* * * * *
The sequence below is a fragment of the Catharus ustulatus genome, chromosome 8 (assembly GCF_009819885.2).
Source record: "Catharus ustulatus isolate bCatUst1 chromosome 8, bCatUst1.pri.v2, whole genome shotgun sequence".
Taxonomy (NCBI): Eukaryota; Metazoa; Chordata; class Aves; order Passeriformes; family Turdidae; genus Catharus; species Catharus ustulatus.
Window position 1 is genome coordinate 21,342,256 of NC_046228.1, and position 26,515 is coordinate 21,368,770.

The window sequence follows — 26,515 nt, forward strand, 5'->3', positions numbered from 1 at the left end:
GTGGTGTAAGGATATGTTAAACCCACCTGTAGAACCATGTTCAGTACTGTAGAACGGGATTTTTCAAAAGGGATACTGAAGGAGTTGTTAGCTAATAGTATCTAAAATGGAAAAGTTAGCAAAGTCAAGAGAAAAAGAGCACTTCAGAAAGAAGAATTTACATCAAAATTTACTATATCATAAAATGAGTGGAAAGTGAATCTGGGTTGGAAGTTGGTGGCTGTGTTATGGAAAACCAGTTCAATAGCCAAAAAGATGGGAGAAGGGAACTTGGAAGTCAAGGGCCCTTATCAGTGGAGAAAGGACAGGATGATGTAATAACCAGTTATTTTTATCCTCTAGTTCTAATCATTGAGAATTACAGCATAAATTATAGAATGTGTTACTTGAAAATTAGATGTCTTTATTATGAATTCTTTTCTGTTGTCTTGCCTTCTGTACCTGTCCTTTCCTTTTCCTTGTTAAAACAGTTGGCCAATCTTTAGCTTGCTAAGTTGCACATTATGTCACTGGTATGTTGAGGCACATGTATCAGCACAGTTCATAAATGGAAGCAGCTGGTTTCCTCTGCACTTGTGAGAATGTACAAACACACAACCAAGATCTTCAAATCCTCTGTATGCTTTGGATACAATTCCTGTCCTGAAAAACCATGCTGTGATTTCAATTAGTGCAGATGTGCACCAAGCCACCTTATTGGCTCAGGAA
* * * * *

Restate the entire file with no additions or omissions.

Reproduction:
The sequence below is a fragment of the Catharus ustulatus genome, chromosome 8 (assembly GCF_009819885.2).
Source record: "Catharus ustulatus isolate bCatUst1 chromosome 8, bCatUst1.pri.v2, whole genome shotgun sequence".
Taxonomy (NCBI): Eukaryota; Metazoa; Chordata; class Aves; order Passeriformes; family Turdidae; genus Catharus; species Catharus ustulatus.
Window position 1 is genome coordinate 21,342,256 of NC_046228.1, and position 26,515 is coordinate 21,368,770.

The window sequence follows — 26,515 nt, forward strand, 5'->3', positions numbered from 1 at the left end:
GTGGTGTAAGGATATGTTAAACCCACCTGTAGAACCATGTTCAGTACTGTAGAACGGGATTTTTCAAAAGGGATACTGAAGGAGTTGTTAGCTAATAGTATCTAAAATGGAAAAGTTAGCAAAGTCAAGAGAAAAAGAGCACTTCAGAAAGAAGAATTTACATCAAAATTTACTATATCATAAAATGAGTGGAAAGTGAATCTGGGTTGGAAGTTGGTGGCTGTGTTATGGAAAACCAGTTCAATAGCCAAAAAGATGGGAGAAGGGAACTTGGAAGTCAAGGGCCCTTATCAGTGGAGAAAGGACAGGATGATGTAATAACCAGTTATTTTTATCCTCTAGTTCTAATCATTGAGAATTACAGCATAAATTATAGAATGTGTTACTTGAAAATTAGATGTCTTTATTATGAATTCTTTTCTGTTGTCTTGCCTTCTGTACCTGTCCTTTCCTTTTCCTTGTTAAAACAGTTGGCCAATCTTTAGCTTGCTAAGTTGCACATTATGTCACTGGTATGTTGAGGCACATGTATCAGCACAGTTCATAAATGGAAGCAGCTGGTTTCCTCTGCACTTGTGAGAATGTACAAACACACAACCAAGATCTTCAAATCCTCTGTATGCTTTGGATACAATTCCTGTCCTGAAAAACCATGCTGTGATTTCAATTAGTGCAGATGTGCACCAAGCCACCTTATTGGCTCAGGAA